Market Daily

Market Daily

Why September Is Considered the “Ghost Month” for the Stock Market

Photo by Ishant Mishra on Unsplash

Stocks followed a winning streak in August, with experts saying that it has been one of the strongest months of the year. But investors are growing wary as September enters, historically dubbed as the worst month for stocks. Although the market went up slightly on Wednesday, the S&P 500 has fallen about 0.5% on average in September, according to Ryan Detrick, chief market strategist for LPL Financial. However, despite its track record, many are still hopeful that this September will be different as stocks have already risen significantly throughout the year.

September is arguably the worst month for investors to bet their money on the stock market. Since 1928, the month has generated an average stock market return of roughly -0.1% with a win-ratio of only 46%, comparatively lower than any other month of the year. Unfortunately, the last two decades have not given September a chance at redemption too.

While investors are more likely to be extra careful over the next four weeks, Funsdtrat released data showing strong equity returns in September made possible when markets experience a strong first half of the year. In the first six months of 2021, the S&P 500 increased more than 15% than it did in the past year, but the truth to Fundtsrat’s prediction is yet to be known.

Liz Ann Sonders, Chief Investment Strategist of Charles Schwab, said that anything could happen in September. The stock market is continually growing along with society, and Sonders stated that it’s “simplistic” to assume 2021’s September will follow history. “Are there a myriad of risks out there that at some point in time could be a risk factor that could lead to more than a 3% or 4% pullback? Absolutely. Could it be in September? Sure.”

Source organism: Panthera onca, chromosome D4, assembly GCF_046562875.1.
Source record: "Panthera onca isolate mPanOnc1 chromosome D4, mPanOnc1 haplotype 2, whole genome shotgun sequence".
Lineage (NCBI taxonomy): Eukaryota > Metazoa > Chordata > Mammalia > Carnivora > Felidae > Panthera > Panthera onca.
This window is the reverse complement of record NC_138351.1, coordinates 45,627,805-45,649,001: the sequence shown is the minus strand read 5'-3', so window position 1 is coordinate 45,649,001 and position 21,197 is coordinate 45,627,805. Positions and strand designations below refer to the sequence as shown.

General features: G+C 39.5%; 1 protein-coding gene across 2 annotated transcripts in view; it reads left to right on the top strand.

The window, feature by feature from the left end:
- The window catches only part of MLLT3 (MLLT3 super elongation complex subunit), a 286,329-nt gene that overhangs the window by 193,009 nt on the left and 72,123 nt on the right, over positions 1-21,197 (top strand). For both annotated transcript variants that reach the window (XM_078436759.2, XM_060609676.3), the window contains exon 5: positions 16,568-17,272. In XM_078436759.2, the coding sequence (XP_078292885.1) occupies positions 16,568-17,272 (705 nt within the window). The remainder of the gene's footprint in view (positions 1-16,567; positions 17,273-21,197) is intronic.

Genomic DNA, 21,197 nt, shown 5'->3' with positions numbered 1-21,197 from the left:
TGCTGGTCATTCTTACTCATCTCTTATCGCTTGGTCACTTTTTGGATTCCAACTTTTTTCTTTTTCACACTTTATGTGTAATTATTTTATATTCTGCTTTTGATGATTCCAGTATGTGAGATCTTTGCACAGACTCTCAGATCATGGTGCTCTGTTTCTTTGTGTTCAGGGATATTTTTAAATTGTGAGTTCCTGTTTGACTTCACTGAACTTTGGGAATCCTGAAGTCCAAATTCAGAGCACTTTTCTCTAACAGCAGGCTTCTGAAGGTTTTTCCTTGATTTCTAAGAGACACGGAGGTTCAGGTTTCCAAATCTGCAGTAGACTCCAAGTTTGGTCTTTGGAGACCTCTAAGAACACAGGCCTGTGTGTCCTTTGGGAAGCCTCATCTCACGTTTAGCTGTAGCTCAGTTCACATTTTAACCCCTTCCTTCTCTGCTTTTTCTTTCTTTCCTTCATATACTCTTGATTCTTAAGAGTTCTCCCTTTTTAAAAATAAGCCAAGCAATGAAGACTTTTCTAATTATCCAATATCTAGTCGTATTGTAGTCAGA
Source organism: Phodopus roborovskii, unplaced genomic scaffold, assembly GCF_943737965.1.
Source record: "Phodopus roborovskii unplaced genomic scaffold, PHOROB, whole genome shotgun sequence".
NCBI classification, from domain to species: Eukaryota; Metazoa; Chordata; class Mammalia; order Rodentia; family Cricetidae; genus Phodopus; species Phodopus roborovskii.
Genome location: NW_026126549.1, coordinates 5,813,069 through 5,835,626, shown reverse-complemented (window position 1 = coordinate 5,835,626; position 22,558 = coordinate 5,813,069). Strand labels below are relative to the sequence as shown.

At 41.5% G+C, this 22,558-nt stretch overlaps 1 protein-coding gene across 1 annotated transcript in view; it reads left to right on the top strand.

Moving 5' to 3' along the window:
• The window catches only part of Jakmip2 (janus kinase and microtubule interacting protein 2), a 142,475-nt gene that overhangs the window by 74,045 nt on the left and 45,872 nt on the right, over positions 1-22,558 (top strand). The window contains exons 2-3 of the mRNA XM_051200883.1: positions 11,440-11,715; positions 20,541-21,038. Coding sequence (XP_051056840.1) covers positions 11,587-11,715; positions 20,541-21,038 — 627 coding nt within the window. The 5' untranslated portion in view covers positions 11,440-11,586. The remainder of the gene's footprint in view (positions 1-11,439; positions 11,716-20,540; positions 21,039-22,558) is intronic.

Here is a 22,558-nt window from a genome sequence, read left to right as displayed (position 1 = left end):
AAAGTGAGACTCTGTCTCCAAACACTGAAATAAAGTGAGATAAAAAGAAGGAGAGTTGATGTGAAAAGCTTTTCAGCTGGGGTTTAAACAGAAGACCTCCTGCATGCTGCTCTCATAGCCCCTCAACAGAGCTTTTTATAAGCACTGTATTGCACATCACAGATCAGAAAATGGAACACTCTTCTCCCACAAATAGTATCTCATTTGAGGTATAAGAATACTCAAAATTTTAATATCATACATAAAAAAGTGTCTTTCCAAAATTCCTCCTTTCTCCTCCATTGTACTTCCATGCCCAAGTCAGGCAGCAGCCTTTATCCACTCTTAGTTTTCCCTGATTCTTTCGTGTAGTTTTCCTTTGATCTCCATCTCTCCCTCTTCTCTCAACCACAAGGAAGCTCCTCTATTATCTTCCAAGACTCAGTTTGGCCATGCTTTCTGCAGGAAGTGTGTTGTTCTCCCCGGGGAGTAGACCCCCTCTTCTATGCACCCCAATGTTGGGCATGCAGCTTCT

Seasoned investors would agree that buying and selling stocks based on the month on the calendar is not necessarily one of the soundest decisions one can make when dealing with the stock market. Even some of the most seasoned investors who have been in the game for decades of their life would testify that stocks are still likely to get hit regardless of the month they are in. An important idea to note, though, is how investors should bounce back from the “tough months” to suffer as small of a loss as possible.

With the momentum provided by the first half of 2021, investors remain optimistic that this year’s September will reap a different result. The S&P has undergone over 15 winning streaks since 1945, all thanks to the rapid and fruitful performances of the first six months of the year.

Ryan Detrick, Chief Market Strategist of LPL, recently said, “We remain in the camp that stocks will continue to go higher, and investors should use any weakness as an opportunity to add to core equity holdings.

September, being a down month, could also have its upside. Experts at LPL are suggesting the people use the month to “dip and buy” stocks and expect to see returns because, according to LPL, “this bull market is alive and well.”